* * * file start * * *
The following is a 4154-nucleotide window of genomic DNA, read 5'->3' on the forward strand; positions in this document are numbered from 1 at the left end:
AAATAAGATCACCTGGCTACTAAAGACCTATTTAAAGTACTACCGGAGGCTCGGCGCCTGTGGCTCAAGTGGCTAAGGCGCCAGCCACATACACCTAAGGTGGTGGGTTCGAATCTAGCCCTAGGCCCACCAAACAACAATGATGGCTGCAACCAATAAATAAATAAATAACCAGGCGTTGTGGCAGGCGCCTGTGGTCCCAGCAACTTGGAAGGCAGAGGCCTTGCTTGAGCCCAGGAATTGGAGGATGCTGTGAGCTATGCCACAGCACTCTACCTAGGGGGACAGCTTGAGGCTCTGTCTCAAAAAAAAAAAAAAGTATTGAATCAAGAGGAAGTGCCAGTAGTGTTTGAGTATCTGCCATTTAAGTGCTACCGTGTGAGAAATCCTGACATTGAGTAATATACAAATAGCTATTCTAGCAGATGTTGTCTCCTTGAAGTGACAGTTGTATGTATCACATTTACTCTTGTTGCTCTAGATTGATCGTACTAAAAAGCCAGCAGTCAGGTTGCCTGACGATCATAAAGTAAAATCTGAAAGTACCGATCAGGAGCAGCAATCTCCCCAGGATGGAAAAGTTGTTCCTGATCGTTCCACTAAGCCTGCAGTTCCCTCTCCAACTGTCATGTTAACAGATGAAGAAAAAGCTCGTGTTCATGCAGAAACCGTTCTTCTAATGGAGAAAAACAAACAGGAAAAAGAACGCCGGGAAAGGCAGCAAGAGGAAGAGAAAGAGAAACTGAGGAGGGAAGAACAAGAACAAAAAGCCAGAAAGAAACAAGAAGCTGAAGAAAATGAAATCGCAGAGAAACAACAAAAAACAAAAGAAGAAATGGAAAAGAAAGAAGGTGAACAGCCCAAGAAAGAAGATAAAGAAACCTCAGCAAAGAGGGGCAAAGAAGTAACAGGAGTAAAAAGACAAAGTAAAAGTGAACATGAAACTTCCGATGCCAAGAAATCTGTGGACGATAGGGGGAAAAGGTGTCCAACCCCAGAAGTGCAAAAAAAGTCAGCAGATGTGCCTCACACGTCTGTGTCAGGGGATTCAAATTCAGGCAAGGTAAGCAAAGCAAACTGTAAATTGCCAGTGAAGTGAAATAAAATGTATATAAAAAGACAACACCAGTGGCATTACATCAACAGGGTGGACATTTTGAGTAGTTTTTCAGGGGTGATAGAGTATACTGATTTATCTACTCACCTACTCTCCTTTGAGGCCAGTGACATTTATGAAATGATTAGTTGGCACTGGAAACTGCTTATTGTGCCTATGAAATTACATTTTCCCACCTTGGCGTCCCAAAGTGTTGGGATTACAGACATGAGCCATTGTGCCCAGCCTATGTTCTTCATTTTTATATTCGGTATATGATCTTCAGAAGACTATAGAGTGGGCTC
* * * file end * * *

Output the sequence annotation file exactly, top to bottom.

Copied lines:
The following is a 4154-nucleotide window of genomic DNA, read 5'->3' on the forward strand; positions in this document are numbered from 1 at the left end:
AAATAAGATCACCTGGCTACTAAAGACCTATTTAAAGTACTACCGGAGGCTCGGCGCCTGTGGCTCAAGTGGCTAAGGCGCCAGCCACATACACCTAAGGTGGTGGGTTCGAATCTAGCCCTAGGCCCACCAAACAACAATGATGGCTGCAACCAATAAATAAATAAATAACCAGGCGTTGTGGCAGGCGCCTGTGGTCCCAGCAACTTGGAAGGCAGAGGCCTTGCTTGAGCCCAGGAATTGGAGGATGCTGTGAGCTATGCCACAGCACTCTACCTAGGGGGACAGCTTGAGGCTCTGTCTCAAAAAAAAAAAAAAGTATTGAATCAAGAGGAAGTGCCAGTAGTGTTTGAGTATCTGCCATTTAAGTGCTACCGTGTGAGAAATCCTGACATTGAGTAATATACAAATAGCTATTCTAGCAGATGTTGTCTCCTTGAAGTGACAGTTGTATGTATCACATTTACTCTTGTTGCTCTAGATTGATCGTACTAAAAAGCCAGCAGTCAGGTTGCCTGACGATCATAAAGTAAAATCTGAAAGTACCGATCAGGAGCAGCAATCTCCCCAGGATGGAAAAGTTGTTCCTGATCGTTCCACTAAGCCTGCAGTTCCCTCTCCAACTGTCATGTTAACAGATGAAGAAAAAGCTCGTGTTCATGCAGAAACCGTTCTTCTAATGGAGAAAAACAAACAGGAAAAAGAACGCCGGGAAAGGCAGCAAGAGGAAGAGAAAGAGAAACTGAGGAGGGAAGAACAAGAACAAAAAGCCAGAAAGAAACAAGAAGCTGAAGAAAATGAAATCGCAGAGAAACAACAAAAAACAAAAGAAGAAATGGAAAAGAAAGAAGGTGAACAGCCCAAGAAAGAAGATAAAGAAACCTCAGCAAAGAGGGGCAAAGAAGTAACAGGAGTAAAAAGACAAAGTAAAAGTGAACATGAAACTTCCGATGCCAAGAAATCTGTGGACGATAGGGGGAAAAGGTGTCCAACCCCAGAAGTGCAAAAAAAGTCAGCAGATGTGCCTCACACGTCTGTGTCAGGGGATTCAAATTCAGGCAAGGTAAGCAAAGCAAACTGTAAATTGCCAGTGAAGTGAAATAAAATGTATATAAAAAGACAACACCAGTGGCATTACATCAACAGGGTGGACATTTTGAGTAGTTTTTCAGGGGTGATAGAGTATACTGATTTATCTACTCACCTACTCTCCTTTGAGGCCAGTGACATTTATGAAATGATTAGTTGGCACTGGAAACTGCTTATTGTGCCTATGAAATTACATTTTCCCACCTTGGCGTCCCAAAGTGTTGGGATTACAGACATGAGCCATTGTGCCCAGCCTATGTTCTTCATTTTTATATTCGGTATATGATCTTCAGAAGACTATAGAGTGGGCTC